The rise of the religiously unaffiliated (referred to as the ‘nones’) in the US to about 20% of the population has already been widely noted and commented upon. These are people who say that they do not identify with any particular religion or religious institution or heritage, although they may not consider themselves to be atheists or agnostics.
But there is another group that has not been as closely measured and that is the group that may still belong to some religious denomination but are not committed at all to the doctrines of that institution. Such people have now also been given a label (because as a society we love giving people labels) and are called the ‘nominals’, “people who claim a religious identity but may live it in name only”.
They’re proud — but not practicing — Catholics. They’re Protestants who don’t think Jesus is essential to their salvation.
And they’re Jews who say they belong to the tribe by way of ancestry or culture, not religion. Indeed, many miss the most fundamental divide between Judaism and Christianity: The Pew survey found 34 percent of Jews say it’s OK to see Jesus as the Messiah and still call themselves Jewish.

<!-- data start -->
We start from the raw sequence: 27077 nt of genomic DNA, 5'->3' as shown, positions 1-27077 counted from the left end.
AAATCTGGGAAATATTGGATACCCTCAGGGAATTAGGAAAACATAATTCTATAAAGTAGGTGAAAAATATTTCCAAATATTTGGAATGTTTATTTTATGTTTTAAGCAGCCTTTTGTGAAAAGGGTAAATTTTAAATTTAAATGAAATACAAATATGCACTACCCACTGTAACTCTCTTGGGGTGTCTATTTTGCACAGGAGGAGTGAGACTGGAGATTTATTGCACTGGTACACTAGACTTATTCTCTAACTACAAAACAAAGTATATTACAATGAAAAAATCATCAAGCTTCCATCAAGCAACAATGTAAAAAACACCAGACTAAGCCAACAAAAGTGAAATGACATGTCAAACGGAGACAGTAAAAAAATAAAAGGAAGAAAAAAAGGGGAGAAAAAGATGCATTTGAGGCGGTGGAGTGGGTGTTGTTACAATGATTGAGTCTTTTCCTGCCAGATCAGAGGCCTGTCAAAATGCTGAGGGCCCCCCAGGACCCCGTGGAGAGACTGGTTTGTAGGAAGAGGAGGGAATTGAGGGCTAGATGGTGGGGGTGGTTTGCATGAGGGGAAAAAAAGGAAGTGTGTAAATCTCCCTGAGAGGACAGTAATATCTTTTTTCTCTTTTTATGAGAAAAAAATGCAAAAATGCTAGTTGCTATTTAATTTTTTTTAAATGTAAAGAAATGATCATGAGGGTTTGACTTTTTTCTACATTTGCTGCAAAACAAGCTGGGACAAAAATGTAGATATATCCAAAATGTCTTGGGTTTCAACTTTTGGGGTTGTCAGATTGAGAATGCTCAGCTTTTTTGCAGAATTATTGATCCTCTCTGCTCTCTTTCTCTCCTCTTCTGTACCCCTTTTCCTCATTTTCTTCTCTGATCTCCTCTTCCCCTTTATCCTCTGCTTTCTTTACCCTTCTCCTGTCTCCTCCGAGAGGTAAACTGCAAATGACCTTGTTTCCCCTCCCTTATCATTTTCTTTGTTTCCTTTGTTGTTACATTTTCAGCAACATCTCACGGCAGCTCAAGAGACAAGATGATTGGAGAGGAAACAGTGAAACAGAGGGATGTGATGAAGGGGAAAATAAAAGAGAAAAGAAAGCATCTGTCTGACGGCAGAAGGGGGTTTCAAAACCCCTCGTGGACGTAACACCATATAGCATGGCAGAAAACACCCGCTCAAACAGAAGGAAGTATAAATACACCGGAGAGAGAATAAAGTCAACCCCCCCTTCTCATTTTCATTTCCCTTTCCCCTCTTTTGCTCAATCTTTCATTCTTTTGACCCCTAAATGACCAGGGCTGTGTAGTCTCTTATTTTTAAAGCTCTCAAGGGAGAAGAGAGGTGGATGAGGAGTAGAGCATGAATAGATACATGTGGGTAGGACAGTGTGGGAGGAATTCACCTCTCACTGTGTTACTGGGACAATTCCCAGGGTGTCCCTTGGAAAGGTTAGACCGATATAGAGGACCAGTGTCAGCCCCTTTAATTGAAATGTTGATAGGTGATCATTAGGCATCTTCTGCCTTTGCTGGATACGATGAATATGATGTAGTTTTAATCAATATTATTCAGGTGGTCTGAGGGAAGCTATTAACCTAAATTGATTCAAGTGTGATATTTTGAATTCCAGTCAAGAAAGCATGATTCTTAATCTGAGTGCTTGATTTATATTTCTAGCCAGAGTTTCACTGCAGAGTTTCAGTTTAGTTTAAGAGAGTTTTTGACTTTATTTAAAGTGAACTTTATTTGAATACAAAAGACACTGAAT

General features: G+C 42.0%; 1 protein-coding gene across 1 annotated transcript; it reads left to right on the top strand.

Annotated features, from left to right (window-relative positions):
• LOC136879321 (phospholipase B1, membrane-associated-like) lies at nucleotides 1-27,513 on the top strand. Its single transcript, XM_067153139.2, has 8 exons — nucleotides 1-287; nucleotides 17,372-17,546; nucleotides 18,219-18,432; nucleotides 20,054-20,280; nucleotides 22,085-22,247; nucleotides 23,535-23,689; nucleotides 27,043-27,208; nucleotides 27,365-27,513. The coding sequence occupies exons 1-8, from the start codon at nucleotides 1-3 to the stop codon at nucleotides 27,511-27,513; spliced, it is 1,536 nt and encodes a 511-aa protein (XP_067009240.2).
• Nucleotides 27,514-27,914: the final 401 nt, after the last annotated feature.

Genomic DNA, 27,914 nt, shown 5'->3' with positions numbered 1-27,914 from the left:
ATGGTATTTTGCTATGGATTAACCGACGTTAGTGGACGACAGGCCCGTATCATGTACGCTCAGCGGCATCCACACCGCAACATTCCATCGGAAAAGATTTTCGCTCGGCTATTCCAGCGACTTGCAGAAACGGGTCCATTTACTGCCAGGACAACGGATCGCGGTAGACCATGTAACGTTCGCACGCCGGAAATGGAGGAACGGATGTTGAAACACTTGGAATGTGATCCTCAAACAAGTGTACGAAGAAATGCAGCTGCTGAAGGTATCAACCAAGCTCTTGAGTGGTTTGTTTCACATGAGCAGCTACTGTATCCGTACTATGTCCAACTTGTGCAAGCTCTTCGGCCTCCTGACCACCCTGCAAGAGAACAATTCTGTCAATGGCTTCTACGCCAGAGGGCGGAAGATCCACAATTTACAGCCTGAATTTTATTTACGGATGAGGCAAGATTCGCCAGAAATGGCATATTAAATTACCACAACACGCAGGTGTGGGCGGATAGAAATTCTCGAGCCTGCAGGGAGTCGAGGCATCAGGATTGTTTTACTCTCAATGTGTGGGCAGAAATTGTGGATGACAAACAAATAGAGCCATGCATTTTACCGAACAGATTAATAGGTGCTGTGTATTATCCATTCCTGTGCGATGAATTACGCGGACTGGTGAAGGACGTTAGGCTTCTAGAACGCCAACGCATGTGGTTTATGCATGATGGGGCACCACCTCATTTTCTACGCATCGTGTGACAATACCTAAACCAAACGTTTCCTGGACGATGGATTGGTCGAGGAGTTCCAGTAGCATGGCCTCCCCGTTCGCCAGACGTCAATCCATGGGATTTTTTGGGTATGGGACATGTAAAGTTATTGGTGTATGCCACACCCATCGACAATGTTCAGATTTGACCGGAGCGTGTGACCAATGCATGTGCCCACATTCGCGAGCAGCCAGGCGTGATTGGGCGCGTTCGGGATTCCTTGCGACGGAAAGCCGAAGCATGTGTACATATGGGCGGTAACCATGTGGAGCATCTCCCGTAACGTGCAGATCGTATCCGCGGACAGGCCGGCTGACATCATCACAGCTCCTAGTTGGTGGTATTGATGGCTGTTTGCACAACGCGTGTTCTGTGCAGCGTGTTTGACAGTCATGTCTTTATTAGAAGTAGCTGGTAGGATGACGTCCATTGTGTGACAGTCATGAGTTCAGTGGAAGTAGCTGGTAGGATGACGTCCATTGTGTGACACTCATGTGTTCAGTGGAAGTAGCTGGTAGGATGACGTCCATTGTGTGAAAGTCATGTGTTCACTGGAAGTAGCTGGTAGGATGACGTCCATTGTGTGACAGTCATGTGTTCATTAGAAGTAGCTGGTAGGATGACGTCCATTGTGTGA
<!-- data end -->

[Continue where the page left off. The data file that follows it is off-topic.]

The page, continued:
The rising trend among the nominals is, unsurprisingly greatest among the young who always have been the most likely to distance themselves from organized religion and religious doctrines. It used to be thought that as they aged they would return to their inherited religions. But that is becoming increasingly unlikely.
They are unlikely to age into religious practice beyond personal prayer, said author and scholar Phyllis Tickle. She is working on a new book about the growing closeness of Jewish and Christian expression in America.
“The old saw is that after they married and had children, people would come back to organized faith. It is not true now. People under 40 are not returning to their inherited church,” she said.
Another scholar, Diana Butler Bass, author of “Christianity After Religion,” has a slightly different forecast.
“I suspect that many Nominals will move toward None, while a smaller percentage will embrace their inherited faiths in more personal, experiential ways,” said Bass. “Generally, being part of a faith tradition ‘in name only’ will be increasingly hard to maintain as society grows more accepting of people who have no religious ties.”
It will be interesting to see if future surveys of religion like the ones taken by Pew take into account nominals in addition to the nones.